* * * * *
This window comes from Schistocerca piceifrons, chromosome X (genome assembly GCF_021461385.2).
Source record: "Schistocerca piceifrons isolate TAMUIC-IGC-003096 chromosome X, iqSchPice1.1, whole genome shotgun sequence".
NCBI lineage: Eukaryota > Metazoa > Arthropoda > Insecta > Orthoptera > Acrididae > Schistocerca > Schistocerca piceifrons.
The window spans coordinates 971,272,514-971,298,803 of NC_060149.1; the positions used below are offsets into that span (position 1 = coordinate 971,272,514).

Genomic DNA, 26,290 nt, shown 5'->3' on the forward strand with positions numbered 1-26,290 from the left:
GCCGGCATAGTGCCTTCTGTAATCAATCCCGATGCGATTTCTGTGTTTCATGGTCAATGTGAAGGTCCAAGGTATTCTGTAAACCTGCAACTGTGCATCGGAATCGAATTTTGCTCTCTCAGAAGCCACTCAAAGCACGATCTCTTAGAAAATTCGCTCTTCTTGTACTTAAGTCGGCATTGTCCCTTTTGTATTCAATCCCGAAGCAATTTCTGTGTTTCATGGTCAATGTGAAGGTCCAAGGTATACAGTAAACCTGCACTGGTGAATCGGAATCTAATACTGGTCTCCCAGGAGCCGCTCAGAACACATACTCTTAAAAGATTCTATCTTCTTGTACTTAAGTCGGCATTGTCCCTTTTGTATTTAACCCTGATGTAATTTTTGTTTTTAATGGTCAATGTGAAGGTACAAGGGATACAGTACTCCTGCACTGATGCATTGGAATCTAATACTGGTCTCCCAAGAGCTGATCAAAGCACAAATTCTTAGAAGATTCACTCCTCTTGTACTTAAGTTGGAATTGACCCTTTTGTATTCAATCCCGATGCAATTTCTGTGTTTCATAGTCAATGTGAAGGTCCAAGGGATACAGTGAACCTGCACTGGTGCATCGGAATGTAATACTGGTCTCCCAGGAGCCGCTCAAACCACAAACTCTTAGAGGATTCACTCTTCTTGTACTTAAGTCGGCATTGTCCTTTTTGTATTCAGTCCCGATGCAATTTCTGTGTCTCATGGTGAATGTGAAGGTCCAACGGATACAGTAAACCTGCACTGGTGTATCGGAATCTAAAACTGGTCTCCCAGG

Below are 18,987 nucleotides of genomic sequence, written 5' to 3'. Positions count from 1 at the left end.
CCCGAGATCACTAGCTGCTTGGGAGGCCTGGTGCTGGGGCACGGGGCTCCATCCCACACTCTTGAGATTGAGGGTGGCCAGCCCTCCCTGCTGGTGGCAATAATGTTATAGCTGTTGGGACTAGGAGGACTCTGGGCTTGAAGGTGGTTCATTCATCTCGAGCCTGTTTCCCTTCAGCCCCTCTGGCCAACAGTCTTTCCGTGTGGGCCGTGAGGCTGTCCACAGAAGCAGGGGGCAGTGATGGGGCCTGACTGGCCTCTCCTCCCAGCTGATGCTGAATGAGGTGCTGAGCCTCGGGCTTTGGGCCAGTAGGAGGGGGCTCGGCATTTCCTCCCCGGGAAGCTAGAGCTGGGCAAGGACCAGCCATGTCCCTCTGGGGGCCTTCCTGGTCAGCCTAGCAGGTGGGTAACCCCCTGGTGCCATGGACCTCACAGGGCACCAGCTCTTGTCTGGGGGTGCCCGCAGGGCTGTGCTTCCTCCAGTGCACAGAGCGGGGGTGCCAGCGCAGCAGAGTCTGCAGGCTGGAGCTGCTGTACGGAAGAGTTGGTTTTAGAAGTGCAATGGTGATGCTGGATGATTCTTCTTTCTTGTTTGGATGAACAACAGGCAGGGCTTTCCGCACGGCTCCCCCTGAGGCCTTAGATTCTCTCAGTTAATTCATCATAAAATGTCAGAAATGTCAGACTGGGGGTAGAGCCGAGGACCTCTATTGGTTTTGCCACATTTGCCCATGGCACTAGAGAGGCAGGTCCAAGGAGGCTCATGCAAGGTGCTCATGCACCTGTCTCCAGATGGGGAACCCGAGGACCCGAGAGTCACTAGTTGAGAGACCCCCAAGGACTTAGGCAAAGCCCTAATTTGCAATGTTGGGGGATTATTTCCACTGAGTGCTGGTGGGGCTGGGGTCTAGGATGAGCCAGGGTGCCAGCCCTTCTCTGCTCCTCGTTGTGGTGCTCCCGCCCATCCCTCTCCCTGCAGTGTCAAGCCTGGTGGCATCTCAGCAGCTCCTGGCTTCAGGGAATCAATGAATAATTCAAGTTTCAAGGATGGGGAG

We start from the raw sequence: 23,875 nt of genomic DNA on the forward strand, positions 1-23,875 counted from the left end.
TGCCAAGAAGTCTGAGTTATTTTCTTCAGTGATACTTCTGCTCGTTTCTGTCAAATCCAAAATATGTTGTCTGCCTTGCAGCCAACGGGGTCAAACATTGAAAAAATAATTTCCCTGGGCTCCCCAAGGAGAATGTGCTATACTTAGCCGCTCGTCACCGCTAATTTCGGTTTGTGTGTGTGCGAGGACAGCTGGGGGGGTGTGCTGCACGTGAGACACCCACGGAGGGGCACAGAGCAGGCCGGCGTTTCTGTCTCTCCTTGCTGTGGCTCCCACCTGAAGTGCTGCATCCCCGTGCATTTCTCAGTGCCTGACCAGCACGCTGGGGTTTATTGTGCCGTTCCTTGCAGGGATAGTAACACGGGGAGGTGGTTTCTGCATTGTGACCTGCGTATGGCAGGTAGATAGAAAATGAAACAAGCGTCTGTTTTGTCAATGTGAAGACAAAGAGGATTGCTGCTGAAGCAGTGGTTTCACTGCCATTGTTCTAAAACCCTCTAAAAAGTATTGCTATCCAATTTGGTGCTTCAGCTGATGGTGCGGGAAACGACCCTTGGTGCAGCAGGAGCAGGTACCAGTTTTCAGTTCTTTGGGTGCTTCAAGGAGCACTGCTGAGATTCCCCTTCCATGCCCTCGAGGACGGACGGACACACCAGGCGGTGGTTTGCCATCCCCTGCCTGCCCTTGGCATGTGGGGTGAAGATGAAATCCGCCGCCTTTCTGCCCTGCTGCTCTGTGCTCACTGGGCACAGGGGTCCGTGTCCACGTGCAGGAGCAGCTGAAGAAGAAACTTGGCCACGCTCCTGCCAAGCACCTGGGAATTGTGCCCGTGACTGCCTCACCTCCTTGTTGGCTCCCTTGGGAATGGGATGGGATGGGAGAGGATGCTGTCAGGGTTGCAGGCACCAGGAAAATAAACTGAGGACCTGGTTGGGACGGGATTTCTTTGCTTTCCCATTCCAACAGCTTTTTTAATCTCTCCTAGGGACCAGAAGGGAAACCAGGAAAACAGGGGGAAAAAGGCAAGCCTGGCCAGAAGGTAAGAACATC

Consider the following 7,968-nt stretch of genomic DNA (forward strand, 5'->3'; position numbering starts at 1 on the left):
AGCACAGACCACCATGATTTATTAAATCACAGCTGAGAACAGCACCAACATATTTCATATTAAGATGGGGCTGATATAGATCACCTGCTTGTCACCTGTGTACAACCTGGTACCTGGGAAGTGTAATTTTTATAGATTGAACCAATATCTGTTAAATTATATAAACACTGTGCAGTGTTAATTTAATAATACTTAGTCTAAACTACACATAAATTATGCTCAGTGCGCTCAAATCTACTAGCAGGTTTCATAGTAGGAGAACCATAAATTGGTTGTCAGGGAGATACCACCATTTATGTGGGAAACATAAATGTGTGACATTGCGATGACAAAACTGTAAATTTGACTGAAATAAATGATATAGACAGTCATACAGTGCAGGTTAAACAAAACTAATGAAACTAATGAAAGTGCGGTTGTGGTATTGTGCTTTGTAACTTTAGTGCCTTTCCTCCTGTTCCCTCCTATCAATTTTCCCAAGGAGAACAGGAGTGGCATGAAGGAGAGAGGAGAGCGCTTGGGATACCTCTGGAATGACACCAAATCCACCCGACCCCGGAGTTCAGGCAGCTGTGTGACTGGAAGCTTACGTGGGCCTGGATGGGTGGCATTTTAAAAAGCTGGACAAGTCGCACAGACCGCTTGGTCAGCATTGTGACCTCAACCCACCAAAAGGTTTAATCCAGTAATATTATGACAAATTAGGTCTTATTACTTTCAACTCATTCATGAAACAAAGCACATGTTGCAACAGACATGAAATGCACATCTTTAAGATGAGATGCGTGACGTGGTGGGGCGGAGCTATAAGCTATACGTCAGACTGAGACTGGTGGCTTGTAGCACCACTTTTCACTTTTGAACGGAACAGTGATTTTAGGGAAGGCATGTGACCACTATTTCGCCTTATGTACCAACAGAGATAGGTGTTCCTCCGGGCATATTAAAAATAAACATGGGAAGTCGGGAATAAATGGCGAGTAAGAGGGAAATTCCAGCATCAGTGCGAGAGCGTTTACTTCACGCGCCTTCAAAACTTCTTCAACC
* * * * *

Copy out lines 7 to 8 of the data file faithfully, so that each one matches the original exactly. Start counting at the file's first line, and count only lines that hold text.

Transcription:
Below are 18,987 nucleotides of genomic sequence, written 5' to 3'. Positions count from 1 at the left end.
CCCGAGATCACTAGCTGCTTGGGAGGCCTGGTGCTGGGGCACGGGGCTCCATCCCACACTCTTGAGATTGAGGGTGGCCAGCCCTCCCTGCTGGTGGCAATAATGTTATAGCTGTTGGGACTAGGAGGACTCTGGGCTTGAAGGTGGTTCATTCATCTCGAGCCTGTTTCCCTTCAGCCCCTCTGGCCAACAGTCTTTCCGTGTGGGCCGTGAGGCTGTCCACAGAAGCAGGGGGCAGTGATGGGGCCTGACTGGCCTCTCCTCCCAGCTGATGCTGAATGAGGTGCTGAGCCTCGGGCTTTGGGCCAGTAGGAGGGGGCTCGGCATTTCCTCCCCGGGAAGCTAGAGCTGGGCAAGGACCAGCCATGTCCCTCTGGGGGCCTTCCTGGTCAGCCTAGCAGGTGGGTAACCCCCTGGTGCCATGGACCTCACAGGGCACCAGCTCTTGTCTGGGGGTGCCCGCAGGGCTGTGCTTCCTCCAGTGCACAGAGCGGGGGTGCCAGCGCAGCAGAGTCTGCAGGCTGGAGCTGCTGTACGGAAGAGTTGGTTTTAGAAGTGCAATGGTGATGCTGGATGATTCTTCTTTCTTGTTTGGATGAACAACAGGCAGGGCTTTCCGCACGGCTCCCCCTGAGGCCTTAGATTCTCTCAGTTAATTCATCATAAAATGTCAGAAATGTCAGACTGGGGGTAGAGCCGAGGACCTCTATTGGTTTTGCCACATTTGCCCATGGCACTAGAGAGGCAGGTCCAAGGAGGCTCATGCAAGGTGCTCATGCACCTGTCTCCAGATGGGGAACCCGAGGACCCGAGAGTCACTAGTTGAGAGACCCCCAAGGACTTAGGCAAAGCCCTAATTTGCAATGTTGGGGGATTATTTCCACTGAGTGCTGGTGGGGCTGGGGTCTAGGATGAGCCAGGGTGCCAGCCCTTCTCTGCTCCTCGTTGTGGTGCTCCCGCCCATCCCTCTCCCTGCAGTGTCAAGCCTGGTGGCATCTCAGCAGCTCCTGGCTTCAGGGAATCAATGAATAATTCAAGTTTCAAGGATGGGGAG